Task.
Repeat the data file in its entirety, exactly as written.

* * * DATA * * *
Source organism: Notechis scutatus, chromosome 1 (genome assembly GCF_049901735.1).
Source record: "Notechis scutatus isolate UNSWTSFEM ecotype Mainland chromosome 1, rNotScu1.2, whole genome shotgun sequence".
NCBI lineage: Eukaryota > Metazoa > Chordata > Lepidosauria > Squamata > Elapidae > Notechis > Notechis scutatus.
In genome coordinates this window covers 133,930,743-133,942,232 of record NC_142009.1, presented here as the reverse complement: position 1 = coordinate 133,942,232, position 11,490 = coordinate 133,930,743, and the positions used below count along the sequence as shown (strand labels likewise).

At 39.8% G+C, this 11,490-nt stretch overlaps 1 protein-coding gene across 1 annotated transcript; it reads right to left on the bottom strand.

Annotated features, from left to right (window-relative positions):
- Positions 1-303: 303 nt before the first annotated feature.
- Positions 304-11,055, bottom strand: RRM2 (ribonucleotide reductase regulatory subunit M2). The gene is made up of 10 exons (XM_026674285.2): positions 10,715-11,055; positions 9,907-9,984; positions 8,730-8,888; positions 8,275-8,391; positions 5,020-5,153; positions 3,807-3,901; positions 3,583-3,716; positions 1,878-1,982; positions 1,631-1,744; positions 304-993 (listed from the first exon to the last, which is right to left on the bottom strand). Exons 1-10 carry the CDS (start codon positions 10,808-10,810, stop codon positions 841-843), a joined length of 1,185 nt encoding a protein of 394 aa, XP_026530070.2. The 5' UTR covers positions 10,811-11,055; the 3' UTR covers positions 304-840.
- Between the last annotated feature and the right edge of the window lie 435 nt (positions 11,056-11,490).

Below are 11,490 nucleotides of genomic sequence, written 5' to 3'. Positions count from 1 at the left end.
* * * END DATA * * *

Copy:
Source organism: Notechis scutatus, chromosome 1 (genome assembly GCF_049901735.1).
Source record: "Notechis scutatus isolate UNSWTSFEM ecotype Mainland chromosome 1, rNotScu1.2, whole genome shotgun sequence".
NCBI lineage: Eukaryota > Metazoa > Chordata > Lepidosauria > Squamata > Elapidae > Notechis > Notechis scutatus.
In genome coordinates this window covers 133,930,743-133,942,232 of record NC_142009.1, presented here as the reverse complement: position 1 = coordinate 133,942,232, position 11,490 = coordinate 133,930,743, and the positions used below count along the sequence as shown (strand labels likewise).

At 39.8% G+C, this 11,490-nt stretch overlaps 1 protein-coding gene across 1 annotated transcript; it reads right to left on the bottom strand.

Annotated features, from left to right (window-relative positions):
- Positions 1-303: 303 nt before the first annotated feature.
- Positions 304-11,055, bottom strand: RRM2 (ribonucleotide reductase regulatory subunit M2). The gene is made up of 10 exons (XM_026674285.2): positions 10,715-11,055; positions 9,907-9,984; positions 8,730-8,888; positions 8,275-8,391; positions 5,020-5,153; positions 3,807-3,901; positions 3,583-3,716; positions 1,878-1,982; positions 1,631-1,744; positions 304-993 (listed from the first exon to the last, which is right to left on the bottom strand). Exons 1-10 carry the CDS (start codon positions 10,808-10,810, stop codon positions 841-843), a joined length of 1,185 nt encoding a protein of 394 aa, XP_026530070.2. The 5' UTR covers positions 10,811-11,055; the 3' UTR covers positions 304-840.
- Between the last annotated feature and the right edge of the window lie 435 nt (positions 11,056-11,490).

Below are 11,490 nucleotides of genomic sequence, written 5' to 3'. Positions count from 1 at the left end.